SRI HIT PREMANANDAJI Vrindavan – Radhavallabha Sampradaya
Question & Answers, CAN ONE CHANGE THEIR GURU? The original Video can be played from YouTube. This page brings also the English translation from Hindi, translated by Hari Radhacharan Das. (reverence and contact and the end oft the page)
A foreword from Jagadananda das ‘Vrindavan’ about this video:
This excerpt of a Premananda Baba talk is really a breath of fresh air in a very musty smelling barnyard. A man is asking how one can change guru when one loses faith, but is prohibited by scriptures from doing so.
Baba says, The idea that one changes or does not change gurus is an error in understanding. When one accepts that God is the Ultimate Goal for which one strives, then from that moment Krishna in the form of Guru becomes active within one’s heart. Then Guru both gives the impulse to seek further and further and then reveals the external guru, his external manifestation. To come to the point where one no longer needs the guru is also a misunderstanding. There are only new manifestations of the same One Guru appearing according to need, or the overwhelming sense of gratitude that the marvellous manifestations of Guru Tattva make at various points in our lives. ‘adbhuta jahako prakash‘ “Wonderful are his manifestations!” The ‘Inner Guru’ will not allow anything to stop you from moving forward. And one who is committed to the ‘Highest Truth’ will not allow anything to stop him from moving forward towards that goal… This segment is worth very careful attention. We must move forward!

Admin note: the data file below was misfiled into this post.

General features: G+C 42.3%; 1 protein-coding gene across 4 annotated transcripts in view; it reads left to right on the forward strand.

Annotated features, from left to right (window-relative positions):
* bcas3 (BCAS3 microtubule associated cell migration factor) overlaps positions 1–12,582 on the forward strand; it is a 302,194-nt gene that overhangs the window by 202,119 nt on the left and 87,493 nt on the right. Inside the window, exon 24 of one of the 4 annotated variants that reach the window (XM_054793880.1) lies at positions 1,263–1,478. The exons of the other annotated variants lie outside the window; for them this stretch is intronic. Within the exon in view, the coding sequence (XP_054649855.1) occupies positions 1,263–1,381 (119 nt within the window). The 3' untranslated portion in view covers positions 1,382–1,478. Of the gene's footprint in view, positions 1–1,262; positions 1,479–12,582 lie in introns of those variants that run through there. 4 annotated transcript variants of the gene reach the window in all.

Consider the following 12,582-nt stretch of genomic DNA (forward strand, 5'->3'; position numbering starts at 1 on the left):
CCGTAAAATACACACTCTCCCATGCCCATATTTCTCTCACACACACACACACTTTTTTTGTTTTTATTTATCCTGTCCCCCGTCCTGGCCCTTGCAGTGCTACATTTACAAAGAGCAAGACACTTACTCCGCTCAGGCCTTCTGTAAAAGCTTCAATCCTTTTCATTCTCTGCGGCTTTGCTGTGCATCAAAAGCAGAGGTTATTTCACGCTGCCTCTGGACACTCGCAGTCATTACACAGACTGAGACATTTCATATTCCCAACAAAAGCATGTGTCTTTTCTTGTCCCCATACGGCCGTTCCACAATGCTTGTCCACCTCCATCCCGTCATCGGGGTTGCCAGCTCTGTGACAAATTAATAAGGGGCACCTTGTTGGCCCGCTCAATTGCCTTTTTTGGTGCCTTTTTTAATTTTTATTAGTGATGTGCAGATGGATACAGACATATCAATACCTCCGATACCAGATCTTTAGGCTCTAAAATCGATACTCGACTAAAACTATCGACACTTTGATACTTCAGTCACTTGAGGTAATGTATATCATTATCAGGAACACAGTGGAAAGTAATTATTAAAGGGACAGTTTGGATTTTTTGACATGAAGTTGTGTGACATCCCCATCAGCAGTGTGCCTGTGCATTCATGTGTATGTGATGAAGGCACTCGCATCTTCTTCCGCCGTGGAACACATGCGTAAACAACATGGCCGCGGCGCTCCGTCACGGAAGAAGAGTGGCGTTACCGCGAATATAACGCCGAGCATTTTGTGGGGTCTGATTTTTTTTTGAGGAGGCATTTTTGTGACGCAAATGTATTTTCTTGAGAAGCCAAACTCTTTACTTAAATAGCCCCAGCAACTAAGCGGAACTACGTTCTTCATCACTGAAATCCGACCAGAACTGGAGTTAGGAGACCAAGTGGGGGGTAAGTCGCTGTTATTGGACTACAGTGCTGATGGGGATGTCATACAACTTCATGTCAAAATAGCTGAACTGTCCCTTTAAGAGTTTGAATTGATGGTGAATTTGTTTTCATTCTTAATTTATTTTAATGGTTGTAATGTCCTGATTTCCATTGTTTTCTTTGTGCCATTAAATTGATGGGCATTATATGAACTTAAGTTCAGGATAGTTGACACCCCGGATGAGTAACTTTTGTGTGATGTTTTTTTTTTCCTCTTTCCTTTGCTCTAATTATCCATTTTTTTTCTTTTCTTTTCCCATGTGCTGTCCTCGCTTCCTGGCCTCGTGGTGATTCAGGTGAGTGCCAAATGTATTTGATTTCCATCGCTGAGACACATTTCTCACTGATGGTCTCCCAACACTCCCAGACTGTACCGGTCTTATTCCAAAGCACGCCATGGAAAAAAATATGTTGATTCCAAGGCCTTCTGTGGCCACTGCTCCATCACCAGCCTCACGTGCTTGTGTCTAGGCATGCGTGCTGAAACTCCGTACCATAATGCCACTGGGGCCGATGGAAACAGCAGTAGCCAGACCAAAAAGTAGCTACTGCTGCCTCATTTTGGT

Govardhana Hill (गोवर्धन), also called Mount Govardhana or Giri Raj, is a sacred Hindu site in the Mathura district of Uttar Pradesh, India on an 8 km long hill located in the area of Govardhan and Radha Kund, which is about 21 kilometres from Vrindavan.
Govardhan Hill, stretching from Radha Kund to south of Govardhan, is a long ridge that, at its highest, stands a mere 100 feet (30 m) above the surrounding land, belying artistic depictions of it as a steep hill. At the southern end of the hill is the village of Punchari, while at the crest stand the villages of Aanyor and Jatipura.
Eine sehr schöne Klasse über Srila Sanatana Gosvamis Brihat-bhagavatamrita
Mathura, Indien, 5. September 2003
Dies ist die zehnte Klasse, einer Serie von Klassen (original in Hindi) von Srila Narayana Maharaj, über Srila Sanatana Gosvamis Srimad Brihat-bhagavatamrita.
Um die vorherigen Klassen kurz zusammenzufassen:
Sri Narada Rsi reiste durch das ganze Universum um die erhabendsten Gottgeweihten zu suchen, diejenigen welche die größten Empfänger von Krishnas Barmherzigkeit sein. Seine Suche brachte ihn nach Dvaraka, wo er nach Uddhava suchte. Vor Baladeva Prabhu, Rohini dasi, Devaki dasi, Krishnas Königinnen und anderen Gefährten, drückte Uddhava seine Gefühle aus, dass die Vrajavasis und besonders die Gopis, die erhabendsten Gottgeweihten sind. Nach und nach kam die Diskussion unter ihnen zu der Frage, ob Sri Krishna nach Vrindavan gehen sollte, oder nicht und ob er nicht grausam war, da er nicht schon gegangen war. Verschiedene Gefährten hatten unterschiedliche Meinungen.
From the book “Gaura Ganoddesa-dipika” – The Shining Lamp on the Associates of Sri Gaura – by Kavi Karnapura Goswami
“Gaura Ganoddesa-dipika” is a unique work of Kavi Karnapura Goswami, describing the other-worldly identities of the prominent associates and followers of Sri Caitanya, who are understood to have descended with Him from Goloka, the acme of spiritual abodes. (acme = the best or most perfect thing that can exist or be achieved) Kavi Karnapura Goswami’s father was Sri Caitanya Mahaprabhu’s dear associate, Shivananda Sena.